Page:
Hundreds celebrate rare white bison
Dozens of Native Americans wore the traditional garb of their ancestors, sang songs and beat drums on a western Connecticut farm in celebration of the birth of one of the world's rarest animals - a white bison.
The miracle calf was officially named Yellow Medicine Dancing Boy at the elaborate ceremony at the Mohawk Bison farm in Goshen in the state's north-western hills. It was born on June 16 at the farm of fourth-generation farmer Peter Fay.
Many Native Americans consider white bison a symbol of hope and unity; some consider their births sacred events. Experts say white bison are as rare as one in 10 million.
Yellow Medicine Dancing Boy is not an albino, and Mr Fay said DNA testing confirmed the animal's bloodlines are pure and there was no intermingling with cattle.
Lakota tribe members from South Dakota were among the hundreds of people who gathered at the celebration. Other tribal elders from the Mohawk, Seneca and Cayuga tribes participated.
Crowds patiently waited by the roadside before slowly marching into the pasture and lining up alongside a fence as the ceremony began. Children squeezed up against their parents and peered through the fence.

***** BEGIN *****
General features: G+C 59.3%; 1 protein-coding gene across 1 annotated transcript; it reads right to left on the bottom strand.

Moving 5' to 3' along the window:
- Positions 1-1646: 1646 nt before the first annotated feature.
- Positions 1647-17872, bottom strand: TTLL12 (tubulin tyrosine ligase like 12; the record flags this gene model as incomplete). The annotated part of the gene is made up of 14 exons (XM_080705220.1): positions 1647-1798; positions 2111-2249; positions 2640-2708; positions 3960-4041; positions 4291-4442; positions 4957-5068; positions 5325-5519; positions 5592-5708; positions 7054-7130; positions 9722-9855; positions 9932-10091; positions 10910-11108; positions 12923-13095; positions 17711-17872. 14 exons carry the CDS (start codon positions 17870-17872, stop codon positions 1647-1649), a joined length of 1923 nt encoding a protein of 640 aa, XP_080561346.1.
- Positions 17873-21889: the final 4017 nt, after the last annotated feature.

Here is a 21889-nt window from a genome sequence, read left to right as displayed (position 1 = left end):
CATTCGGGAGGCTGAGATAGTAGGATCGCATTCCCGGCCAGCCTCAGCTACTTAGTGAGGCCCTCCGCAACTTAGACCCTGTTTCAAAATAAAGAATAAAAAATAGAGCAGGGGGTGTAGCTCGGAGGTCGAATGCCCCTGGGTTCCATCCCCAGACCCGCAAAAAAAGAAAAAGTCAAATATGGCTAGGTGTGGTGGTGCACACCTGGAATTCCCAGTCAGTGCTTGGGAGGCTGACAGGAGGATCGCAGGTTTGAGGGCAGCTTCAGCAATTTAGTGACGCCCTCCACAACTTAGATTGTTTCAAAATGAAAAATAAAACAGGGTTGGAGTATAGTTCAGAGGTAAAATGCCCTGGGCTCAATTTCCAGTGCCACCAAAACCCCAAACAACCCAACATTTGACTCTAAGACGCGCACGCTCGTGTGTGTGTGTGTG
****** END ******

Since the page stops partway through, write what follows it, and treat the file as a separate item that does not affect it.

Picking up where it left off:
Some women were dressed in colourful tunics and other items indigenous to Native American culture, including bracelets, feathers and boots. Men also wore traditional costumes. Those leading the ceremony wore plain and small headdresses.
Mr Fay, 53, runs the farm below Mohawk Mountain and invited Native Americans to the event, which also included a feast and talks by tribe elders.
"I'm almost like the calf to them because I'm the caregiver. They've been here almost every day, teaching me," said Mr Fay, who has a herd of bison tattooed on his right shoulder.
Mr Fay attended a sweat lodge ceremony with the elders on Friday night in Cornwall. The nearly two-hour ceremony was a way to repair damage done to their spirits, minds and bodies. It acted as a prayer for a name for the calf to come to them through the spirits.